It's what the 7 different accountants I talked to told me when I wanted to do the same thing.grant wrote:- Are you a tax accountant?
- Do you set CRA policy?
- Have you ever been reassessed by the CRA for claiming a triplex as a principal residence?
Unless you answered "yes" to any of these questions, you have no basis to say you're "sure" a claimant will be reassessed in this situation.
They mentioned that they would bet on it catching up to me, and then I'd have quite a bit of explaining to do.
It is CCRA interpretation of the tax act.As you may be aware, what you quoted is not tax law or even an official bulletin regarding their interpretation of tax law. (edit: the clue is the vague term "relatively small" .. official interpretation needs concrete guidelines.)
Which means that CCRA uses their interpretation to determine whether a re-assessment is needed.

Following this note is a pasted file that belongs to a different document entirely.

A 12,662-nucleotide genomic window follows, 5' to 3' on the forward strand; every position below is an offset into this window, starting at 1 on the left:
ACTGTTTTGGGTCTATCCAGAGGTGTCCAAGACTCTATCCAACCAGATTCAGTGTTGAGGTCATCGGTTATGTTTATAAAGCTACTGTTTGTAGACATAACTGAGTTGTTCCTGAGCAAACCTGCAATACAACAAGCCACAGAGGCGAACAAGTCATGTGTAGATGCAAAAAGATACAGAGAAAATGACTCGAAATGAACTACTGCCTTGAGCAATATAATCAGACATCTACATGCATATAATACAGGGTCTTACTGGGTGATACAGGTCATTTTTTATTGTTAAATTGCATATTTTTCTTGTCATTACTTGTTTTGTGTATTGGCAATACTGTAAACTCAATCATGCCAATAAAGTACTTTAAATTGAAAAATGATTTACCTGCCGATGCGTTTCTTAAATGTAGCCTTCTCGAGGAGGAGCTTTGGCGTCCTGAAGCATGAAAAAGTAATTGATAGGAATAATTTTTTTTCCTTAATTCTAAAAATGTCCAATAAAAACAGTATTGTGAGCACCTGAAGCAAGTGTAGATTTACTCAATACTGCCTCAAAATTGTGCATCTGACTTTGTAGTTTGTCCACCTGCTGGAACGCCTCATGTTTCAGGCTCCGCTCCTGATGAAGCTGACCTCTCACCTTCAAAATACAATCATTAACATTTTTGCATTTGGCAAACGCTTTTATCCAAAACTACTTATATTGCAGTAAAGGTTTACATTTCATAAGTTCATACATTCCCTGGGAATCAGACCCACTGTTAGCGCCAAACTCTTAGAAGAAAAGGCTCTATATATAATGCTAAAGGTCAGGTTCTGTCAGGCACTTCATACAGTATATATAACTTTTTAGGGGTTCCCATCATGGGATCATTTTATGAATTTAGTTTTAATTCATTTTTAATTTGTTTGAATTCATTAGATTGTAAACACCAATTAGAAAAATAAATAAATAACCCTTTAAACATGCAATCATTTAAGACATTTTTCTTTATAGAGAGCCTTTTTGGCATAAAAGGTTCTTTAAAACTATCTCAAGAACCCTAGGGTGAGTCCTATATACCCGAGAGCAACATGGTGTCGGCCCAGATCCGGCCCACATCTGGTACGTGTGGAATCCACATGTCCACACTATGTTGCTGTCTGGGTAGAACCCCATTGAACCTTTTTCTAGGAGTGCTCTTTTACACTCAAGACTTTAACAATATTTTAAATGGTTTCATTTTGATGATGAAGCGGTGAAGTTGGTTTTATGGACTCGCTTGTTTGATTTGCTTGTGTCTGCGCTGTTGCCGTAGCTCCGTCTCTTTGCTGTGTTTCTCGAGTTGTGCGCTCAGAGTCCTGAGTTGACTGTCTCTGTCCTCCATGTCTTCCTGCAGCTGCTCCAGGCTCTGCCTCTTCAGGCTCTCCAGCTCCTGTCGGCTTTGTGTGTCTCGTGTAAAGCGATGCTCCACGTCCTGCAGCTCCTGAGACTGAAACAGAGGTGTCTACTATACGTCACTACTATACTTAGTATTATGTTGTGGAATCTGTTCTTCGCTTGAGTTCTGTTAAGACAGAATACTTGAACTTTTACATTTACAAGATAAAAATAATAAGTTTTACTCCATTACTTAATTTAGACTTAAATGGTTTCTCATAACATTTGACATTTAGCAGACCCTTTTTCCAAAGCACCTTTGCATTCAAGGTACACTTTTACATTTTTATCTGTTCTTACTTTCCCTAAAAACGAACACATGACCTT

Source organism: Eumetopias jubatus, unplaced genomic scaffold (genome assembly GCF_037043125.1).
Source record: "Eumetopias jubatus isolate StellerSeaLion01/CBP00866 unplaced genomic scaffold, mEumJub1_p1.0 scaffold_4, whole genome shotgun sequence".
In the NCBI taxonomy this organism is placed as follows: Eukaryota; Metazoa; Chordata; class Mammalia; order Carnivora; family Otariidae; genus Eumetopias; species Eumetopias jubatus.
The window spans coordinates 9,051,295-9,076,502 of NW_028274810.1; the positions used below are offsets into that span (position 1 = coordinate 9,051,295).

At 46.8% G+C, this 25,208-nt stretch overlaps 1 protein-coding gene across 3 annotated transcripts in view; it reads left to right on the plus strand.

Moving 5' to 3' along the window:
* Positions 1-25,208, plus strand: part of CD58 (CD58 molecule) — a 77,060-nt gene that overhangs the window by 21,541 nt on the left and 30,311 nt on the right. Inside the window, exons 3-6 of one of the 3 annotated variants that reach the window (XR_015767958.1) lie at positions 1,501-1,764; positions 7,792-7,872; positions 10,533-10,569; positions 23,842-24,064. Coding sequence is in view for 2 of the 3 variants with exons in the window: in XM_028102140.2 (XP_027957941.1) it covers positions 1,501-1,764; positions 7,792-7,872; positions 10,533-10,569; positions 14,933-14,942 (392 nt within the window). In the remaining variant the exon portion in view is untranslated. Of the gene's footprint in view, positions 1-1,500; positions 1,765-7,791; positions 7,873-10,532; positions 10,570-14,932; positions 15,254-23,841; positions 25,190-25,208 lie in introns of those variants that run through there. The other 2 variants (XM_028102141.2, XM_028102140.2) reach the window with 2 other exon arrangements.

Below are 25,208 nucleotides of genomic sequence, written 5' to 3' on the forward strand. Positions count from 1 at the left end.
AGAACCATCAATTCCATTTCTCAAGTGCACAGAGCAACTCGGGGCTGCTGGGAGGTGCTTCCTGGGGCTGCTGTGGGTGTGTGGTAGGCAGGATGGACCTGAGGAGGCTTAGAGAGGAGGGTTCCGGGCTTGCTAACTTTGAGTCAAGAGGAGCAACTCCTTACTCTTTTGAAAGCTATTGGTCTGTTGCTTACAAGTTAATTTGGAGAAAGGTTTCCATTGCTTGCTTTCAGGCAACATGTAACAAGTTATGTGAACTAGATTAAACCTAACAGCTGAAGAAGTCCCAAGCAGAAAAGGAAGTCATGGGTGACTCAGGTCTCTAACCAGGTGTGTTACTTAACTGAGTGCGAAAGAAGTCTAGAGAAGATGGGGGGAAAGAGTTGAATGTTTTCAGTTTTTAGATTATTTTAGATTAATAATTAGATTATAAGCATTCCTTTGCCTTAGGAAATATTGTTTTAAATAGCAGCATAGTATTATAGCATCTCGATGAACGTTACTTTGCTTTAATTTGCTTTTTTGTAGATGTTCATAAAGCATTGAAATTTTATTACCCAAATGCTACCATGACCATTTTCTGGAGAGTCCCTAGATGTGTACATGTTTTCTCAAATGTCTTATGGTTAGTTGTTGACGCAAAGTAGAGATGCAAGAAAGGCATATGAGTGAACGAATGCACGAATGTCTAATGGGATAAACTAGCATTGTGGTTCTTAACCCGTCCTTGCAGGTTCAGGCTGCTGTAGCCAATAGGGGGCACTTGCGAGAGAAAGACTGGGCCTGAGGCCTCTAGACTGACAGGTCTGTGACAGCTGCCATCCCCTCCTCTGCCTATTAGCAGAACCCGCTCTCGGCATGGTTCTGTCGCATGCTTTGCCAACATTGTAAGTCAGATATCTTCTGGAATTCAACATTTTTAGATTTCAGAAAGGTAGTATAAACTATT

I will definetely agree with you there - if you are claiming deductions that are a large figure it is best to consult with a professional, and for the small price you'll pay it will bring you great peace of mind.If you or anyone is scared about claiming your maximum legal deductions, then definitely obtain the services of an expert tax accountant. For only a few hundred dollars they will clarify everything for you, and, if the CRA audits or challenges you, they will typically prepare and present your defence for free. (ask ahead of course).